The hard part for Labour will now be getting all the pieces of the poverty-wage-productivity-migration puzzle into place simultaneously, writes Danyl Mclauchlan.
Jacinda Ardern has referred to it as the “compassionate budget” which sounds like the sort of phrase this prime minister mutters out loud in her sleep. This year, the midpoint of her second term in government, probably represents the apex of Jacinda Ardern’s domestic political career, with her finance minister Grant Robertson also at the height of his powers. They need to do more than talk about compassion. If they’re ever going to deliver anything like transformational change, now is the time to do it.
And they are! Or trying to, anyway. The 2021 budget is a more coherent, more ambitious document than we’ve previously seen from the Ardern and Robertson government. And it is compassionate – but it’s also technocratic. Labour is using its political capital and absolute majority to try and solve three very hard, closely interlinked problems: endemic poverty, low wages and low productivity.
Somewhere between 10-15% of New Zealanders live in poverty, depending on how you define the term, and the social and life indicators for this group are poor: they’re more likely to have physical and mental health problems, they have shorter life expectancies, they’re more likely to have drug or alcohol problems, more likely to be the victims of crime, more likely to wind up in prison. This is bad from a moral point of view, because most of these people are born into poverty and spend their lives trapped in it through no fault of their own.
But it’s also bad from a fiscal point of view, which tends to be the way the political system sees things. Instead of becoming productive taxpayers, people below the poverty line cost the state money via the health, welfare and criminal justice systems. The easiest way to get them out of poverty is just to give them more money, which reduces health costs, etcetera, downstream. So that’s what Labour has done, with the largest welfare increases in a generation.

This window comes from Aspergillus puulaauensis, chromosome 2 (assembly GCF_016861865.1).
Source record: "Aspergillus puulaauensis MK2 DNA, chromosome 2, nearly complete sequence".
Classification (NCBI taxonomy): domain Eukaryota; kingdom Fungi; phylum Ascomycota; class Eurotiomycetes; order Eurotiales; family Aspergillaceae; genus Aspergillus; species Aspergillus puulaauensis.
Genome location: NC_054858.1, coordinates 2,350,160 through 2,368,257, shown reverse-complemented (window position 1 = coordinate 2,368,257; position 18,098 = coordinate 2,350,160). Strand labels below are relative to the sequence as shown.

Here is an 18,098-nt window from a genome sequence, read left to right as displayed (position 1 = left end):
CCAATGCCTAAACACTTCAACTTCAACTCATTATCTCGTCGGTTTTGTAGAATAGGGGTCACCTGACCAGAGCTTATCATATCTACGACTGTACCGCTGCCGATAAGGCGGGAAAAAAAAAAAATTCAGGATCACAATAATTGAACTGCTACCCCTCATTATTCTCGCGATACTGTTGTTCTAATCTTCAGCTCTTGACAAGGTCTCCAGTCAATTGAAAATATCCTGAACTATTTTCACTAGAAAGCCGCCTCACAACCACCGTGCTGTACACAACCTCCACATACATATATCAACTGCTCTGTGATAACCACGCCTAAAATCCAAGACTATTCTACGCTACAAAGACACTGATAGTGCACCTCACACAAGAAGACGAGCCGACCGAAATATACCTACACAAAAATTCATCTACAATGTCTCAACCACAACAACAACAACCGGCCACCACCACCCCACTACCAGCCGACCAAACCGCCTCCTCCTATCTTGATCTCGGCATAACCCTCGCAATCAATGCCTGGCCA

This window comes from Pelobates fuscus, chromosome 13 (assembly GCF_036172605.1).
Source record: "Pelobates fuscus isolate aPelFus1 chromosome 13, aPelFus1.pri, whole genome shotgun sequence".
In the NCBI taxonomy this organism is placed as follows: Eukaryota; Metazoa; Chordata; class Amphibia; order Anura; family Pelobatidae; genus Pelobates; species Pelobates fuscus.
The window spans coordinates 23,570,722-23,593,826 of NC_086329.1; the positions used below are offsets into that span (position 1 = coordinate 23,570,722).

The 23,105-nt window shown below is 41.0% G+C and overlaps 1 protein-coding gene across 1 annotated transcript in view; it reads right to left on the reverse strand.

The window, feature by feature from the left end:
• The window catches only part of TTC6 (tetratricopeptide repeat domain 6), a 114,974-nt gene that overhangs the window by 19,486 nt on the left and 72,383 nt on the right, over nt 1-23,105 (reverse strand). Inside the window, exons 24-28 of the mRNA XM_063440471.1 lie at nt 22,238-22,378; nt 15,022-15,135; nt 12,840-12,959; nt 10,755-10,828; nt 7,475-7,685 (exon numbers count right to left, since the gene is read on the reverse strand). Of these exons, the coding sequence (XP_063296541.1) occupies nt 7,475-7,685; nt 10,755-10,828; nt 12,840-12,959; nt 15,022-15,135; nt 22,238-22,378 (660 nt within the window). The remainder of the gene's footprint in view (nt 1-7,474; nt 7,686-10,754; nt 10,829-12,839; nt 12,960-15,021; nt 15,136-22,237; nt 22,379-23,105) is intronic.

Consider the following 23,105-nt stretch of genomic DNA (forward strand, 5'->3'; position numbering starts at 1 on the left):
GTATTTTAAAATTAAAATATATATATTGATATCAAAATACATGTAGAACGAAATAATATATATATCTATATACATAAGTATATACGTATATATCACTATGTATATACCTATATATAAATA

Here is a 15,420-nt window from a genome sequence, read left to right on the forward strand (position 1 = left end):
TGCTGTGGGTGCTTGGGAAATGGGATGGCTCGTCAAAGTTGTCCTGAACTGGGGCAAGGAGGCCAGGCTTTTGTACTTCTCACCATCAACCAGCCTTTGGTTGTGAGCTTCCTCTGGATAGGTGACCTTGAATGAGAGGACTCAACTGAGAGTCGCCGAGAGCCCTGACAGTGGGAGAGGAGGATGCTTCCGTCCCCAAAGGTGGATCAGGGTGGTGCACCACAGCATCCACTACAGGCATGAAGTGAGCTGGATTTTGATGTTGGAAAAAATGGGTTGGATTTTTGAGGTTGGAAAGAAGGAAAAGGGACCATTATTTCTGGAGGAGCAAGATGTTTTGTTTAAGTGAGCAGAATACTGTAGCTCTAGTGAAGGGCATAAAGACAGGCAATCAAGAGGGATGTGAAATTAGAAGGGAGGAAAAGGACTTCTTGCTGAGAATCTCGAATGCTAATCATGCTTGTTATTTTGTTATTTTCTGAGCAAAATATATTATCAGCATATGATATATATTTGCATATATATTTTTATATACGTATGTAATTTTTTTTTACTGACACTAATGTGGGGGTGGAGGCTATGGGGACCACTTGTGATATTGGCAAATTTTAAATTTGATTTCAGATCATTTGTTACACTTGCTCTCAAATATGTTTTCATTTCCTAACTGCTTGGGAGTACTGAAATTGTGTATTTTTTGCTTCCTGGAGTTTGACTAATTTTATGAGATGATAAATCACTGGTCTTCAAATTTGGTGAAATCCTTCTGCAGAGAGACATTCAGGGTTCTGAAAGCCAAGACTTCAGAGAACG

But that creates a new problem. Welfare is supposed to be for people who can’t work, or to provide a temporary safety net for those who can. But the higher benefits are, the less incentive beneficiaries have to make that transition back into paid work. Which gets very expensive very quickly, and you’ll end up with a right-wing government reversing the welfare increase because the public doesn’t want to pay for it.
So you also need wages to be a lot higher than welfare. Which is why Labour have also raised the minimum wage and introduced fair pay agreements to bring back collective bargaining and empower unions to negotiate on behalf of all workers in their sector. Employers will simply have to pay their workers more and this will drive up wages across the board. In theory.
Then you factor in the government’s immigration reset. The New Zealand economy is unusually reliant on migrant labour. What the government would like to see is New Zealanders who are currently on welfare training to be, say, nurses in the aged care sector, because they could earn a lot more than they get on a benefit. But what we actually see is that the pay in that sector is terrible so the aged care companies are increasingly reliant on migrant workers from India and the Philippines. Take away those migrant workers and you’ll also drive up wages. In theory.